Earlier this week, the Los Angeles-based Muslim Public Affairs Council issued an invitation to Lieberman and Vice President Al Gore to meet with the Muslim community during the Democratic National Convention next week. The letter praised the Clinton administration for offering Muslims an "unprecedented pattern of inclusion"--appointing several Muslims to key posts in government, including the first Muslim to be a U.S. ambassador, for instance, and celebrating Muslim religious holidays at the White House.

But the letter urged Lieberman to "clarify his views" regarding the issue of Jerusalem and statements he made in the Jerusalem Post this month critical of President Clinton's "policy of evenhandedness" in the Mideast.

Salam Al-Marayati of the Muslim council said his office has received several calls and e-mails registering "apprehension" over Lieberman's positions on the Mideast. "He takes a very staunch position on the Mideast that could result in the exclusion and discrimination of Muslim Americans in his administration," Al-Marayati said, summing up those fears.

Farrakhan, in his remarks Friday, urged the Democratic team to pursue a "just and fair policy . . . to Muslim states who may have some disagreements with Israel." He said such nations as Libya, Iran, Syria, Iraq and Sudan all want better relations with the United States.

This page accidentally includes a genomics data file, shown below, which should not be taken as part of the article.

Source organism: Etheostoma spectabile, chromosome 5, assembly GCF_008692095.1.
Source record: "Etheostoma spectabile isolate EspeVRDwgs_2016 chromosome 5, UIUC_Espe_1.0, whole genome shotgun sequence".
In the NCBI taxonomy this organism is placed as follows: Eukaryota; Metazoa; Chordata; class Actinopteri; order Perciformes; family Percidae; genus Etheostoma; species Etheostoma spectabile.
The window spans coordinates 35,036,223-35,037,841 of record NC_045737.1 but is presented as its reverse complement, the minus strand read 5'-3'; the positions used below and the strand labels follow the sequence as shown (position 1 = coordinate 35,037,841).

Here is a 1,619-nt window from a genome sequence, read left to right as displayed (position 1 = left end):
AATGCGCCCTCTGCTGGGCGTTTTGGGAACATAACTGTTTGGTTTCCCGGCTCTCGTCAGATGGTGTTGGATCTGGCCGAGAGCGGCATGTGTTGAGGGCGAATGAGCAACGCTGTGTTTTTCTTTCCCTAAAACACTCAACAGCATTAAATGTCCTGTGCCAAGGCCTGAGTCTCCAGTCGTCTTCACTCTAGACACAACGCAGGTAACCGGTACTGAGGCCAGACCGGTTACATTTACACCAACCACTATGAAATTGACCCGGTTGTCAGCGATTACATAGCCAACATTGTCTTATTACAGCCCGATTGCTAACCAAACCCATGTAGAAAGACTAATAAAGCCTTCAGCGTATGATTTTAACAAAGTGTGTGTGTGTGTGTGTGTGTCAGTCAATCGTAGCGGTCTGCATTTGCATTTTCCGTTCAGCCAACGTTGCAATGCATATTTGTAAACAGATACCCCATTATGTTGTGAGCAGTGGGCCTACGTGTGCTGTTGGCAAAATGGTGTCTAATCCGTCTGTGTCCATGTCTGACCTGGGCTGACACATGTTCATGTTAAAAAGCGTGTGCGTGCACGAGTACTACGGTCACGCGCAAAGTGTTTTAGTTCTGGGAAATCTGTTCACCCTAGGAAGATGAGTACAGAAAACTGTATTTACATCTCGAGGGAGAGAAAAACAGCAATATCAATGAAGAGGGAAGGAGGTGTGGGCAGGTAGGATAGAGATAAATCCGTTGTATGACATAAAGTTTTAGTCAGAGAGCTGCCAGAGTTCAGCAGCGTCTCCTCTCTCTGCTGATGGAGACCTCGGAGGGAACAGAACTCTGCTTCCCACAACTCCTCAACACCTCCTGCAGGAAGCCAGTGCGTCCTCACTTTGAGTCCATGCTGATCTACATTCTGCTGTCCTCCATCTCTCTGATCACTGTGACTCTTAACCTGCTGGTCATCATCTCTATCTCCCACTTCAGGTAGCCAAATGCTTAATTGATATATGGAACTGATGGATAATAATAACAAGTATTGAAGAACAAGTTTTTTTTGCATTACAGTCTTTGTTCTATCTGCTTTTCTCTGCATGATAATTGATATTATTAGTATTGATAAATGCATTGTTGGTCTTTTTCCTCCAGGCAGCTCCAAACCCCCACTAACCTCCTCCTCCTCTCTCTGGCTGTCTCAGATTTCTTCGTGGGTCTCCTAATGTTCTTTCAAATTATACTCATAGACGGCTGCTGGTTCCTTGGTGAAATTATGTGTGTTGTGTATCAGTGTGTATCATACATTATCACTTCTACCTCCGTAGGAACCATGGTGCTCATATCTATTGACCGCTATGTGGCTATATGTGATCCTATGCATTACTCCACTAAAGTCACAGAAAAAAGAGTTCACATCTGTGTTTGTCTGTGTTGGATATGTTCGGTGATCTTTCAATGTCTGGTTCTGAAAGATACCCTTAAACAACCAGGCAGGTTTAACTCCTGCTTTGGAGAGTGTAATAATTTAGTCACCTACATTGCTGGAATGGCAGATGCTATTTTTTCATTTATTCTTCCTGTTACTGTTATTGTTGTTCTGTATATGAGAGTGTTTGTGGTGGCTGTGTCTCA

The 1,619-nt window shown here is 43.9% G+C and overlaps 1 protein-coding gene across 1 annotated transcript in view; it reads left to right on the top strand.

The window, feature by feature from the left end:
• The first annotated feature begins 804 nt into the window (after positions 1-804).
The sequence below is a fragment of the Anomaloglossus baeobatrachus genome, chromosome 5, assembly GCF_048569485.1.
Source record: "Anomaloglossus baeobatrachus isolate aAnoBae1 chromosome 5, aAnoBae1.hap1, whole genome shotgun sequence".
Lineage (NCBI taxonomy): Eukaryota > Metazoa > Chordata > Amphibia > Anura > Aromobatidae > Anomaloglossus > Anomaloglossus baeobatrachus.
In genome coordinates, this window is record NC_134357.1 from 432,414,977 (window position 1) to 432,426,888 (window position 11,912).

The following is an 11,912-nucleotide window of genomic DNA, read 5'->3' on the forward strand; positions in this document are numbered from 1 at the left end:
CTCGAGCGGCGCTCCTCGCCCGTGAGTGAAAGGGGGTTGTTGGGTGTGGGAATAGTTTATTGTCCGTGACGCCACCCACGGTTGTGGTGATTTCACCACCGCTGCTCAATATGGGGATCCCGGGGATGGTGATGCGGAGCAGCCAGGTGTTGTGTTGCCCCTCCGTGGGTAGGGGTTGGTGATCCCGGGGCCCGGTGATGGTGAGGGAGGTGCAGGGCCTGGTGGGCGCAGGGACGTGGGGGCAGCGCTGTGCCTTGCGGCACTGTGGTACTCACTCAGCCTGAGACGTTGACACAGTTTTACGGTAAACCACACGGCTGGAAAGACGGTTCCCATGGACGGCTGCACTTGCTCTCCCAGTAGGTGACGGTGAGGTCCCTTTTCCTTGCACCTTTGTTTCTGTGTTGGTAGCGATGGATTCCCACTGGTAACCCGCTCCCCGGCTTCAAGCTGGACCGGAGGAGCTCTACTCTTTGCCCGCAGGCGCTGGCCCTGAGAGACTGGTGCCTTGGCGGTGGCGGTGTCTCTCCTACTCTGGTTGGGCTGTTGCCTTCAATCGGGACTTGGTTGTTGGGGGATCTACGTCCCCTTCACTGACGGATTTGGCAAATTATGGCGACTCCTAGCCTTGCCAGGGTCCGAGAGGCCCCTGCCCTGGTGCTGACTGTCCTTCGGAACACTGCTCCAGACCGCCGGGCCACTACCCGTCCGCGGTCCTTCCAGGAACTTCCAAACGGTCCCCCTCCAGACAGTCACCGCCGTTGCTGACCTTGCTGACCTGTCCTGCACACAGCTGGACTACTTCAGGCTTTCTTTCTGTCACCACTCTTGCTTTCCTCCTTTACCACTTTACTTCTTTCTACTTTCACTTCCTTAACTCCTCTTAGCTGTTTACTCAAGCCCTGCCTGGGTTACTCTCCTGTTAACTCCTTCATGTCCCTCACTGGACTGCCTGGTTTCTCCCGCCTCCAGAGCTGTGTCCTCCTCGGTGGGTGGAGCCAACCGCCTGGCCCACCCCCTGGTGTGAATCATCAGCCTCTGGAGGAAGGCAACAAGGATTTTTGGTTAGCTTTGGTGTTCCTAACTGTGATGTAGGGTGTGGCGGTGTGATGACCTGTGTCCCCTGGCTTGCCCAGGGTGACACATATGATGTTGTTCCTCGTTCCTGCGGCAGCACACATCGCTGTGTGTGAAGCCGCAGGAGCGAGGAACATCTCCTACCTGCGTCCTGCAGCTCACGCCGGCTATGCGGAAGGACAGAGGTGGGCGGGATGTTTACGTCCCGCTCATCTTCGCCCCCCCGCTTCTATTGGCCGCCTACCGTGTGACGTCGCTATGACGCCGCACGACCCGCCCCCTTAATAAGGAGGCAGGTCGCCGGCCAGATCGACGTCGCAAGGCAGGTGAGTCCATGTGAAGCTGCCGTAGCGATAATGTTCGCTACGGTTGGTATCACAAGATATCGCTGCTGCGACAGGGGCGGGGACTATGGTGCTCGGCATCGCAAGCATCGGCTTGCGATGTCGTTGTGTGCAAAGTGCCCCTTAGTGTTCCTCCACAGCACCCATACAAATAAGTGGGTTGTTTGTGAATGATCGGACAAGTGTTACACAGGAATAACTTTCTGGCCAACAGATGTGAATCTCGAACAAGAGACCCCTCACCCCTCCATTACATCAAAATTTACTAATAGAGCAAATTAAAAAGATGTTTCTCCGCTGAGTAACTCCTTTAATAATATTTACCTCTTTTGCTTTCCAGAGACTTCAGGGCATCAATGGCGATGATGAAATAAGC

He also repeatedly called for dialogue with Jews, saying, "I really want this."

Since he overcame a near-fatal bout with prostate cancer earlier this year, Farrakhan has declared himself transformed and moved to repair a host of troubled relationships: with everyone from W.D. Muhammad, leader of the nation's orthodox African American Muslim movement, and the family of Malcolm X, who blamed him for creating a climate of hatred that led to the nationalist leader's 1965 assassination.

But Jewish leaders remained suspicious in light of his remarks about Lieberman.

"This is Louis Farrakhan up to his same old tricks and old habits of spewing anti-Semitism," said Matt Dorf of the American Jewish Congress. "If anyone had any doubt that he had turned over a new leaf, as he claimed a few months ago, this should put that to rest."

Farrakhan's Focus Is on the Family

Farrakhan's remarks on Lieberman and the Mideast comprised just a minor portion of his morning appearances in Los Angeles. He spoke most broadly on the need for Americans to rebuild shattered families and create a grass-roots movement to "take back the country" from corporations and other special interests. He is planning to commemorate the fifth anniversary of the 1995 Million Man March with a family march Oct. 16 and has produced a booklet, "The National Agenda," outlining a range of reform proposals on subjects including education, health care and economic development.

A spellbinding speaker, Farrakhan received several standing ovations during a speech later in the day to a sold-out crowd at the Radisson Hotel near USC.

He urged reparations for descendents of slavery and more self-respect for black men and women.